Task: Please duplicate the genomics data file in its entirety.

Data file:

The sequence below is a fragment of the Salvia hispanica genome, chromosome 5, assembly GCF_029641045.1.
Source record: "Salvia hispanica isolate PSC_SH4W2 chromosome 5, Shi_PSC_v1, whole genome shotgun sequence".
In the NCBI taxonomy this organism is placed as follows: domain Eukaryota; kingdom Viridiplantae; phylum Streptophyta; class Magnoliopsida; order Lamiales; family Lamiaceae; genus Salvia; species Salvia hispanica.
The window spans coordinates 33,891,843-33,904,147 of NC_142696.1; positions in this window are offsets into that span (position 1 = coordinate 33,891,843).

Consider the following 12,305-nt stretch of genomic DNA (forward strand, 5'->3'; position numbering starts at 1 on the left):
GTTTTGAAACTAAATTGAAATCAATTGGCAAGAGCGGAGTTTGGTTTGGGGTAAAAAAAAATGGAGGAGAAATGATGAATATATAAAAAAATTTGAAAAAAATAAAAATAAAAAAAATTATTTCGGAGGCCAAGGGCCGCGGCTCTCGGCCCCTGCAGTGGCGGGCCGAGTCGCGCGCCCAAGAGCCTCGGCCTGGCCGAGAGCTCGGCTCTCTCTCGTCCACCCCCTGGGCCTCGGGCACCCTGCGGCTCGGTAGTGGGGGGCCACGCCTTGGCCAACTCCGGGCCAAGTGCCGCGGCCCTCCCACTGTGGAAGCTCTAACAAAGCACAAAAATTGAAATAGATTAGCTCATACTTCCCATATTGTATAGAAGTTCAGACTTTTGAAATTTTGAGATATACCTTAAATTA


The sequence below is a fragment of the Salvia hispanica genome, chromosome 5, assembly GCF_029641045.1.
Source record: "Salvia hispanica isolate PSC_SH4W2 chromosome 5, Shi_PSC_v1, whole genome shotgun sequence".
In the NCBI taxonomy this organism is placed as follows: domain Eukaryota; kingdom Viridiplantae; phylum Streptophyta; class Magnoliopsida; order Lamiales; family Lamiaceae; genus Salvia; species Salvia hispanica.
The window spans coordinates 33,891,843-33,904,147 of NC_142696.1; positions in this window are offsets into that span (position 1 = coordinate 33,891,843).

Consider the following 12,305-nt stretch of genomic DNA (forward strand, 5'->3'; position numbering starts at 1 on the left):
GTTTTGAAACTAAATTGAAATCAATTGGCAAGAGCGGAGTTTGGTTTGGGGTAAAAAAAAATGGAGGAGAAATGATGAATATATAAAAAAATTTGAAAAAAATAAAAATAAAAAAAATTATTTCGGAGGCCAAGGGCCGCGGCTCTCGGCCCCTGCAGTGGCGGGCCGAGTCGCGCGCCCAAGAGCCTCGGCCTGGCCGAGAGCTCGGCTCTCTCTCGTCCACCCCCTGGGCCTCGGGCACCCTGCGGCTCGGTAGTGGGGGGCCACGCCTTGGCCAACTCCGGGCCAAGTGCCGCGGCCCTCCCACTGTGGAAGCTCTAACAAAGCACAAAAATTGAAATAGATTAGCTCATACTTCCCATATTGTATAGAAGTTCAGACTTTTGAAATTTTGAGATATACCTTAAATTA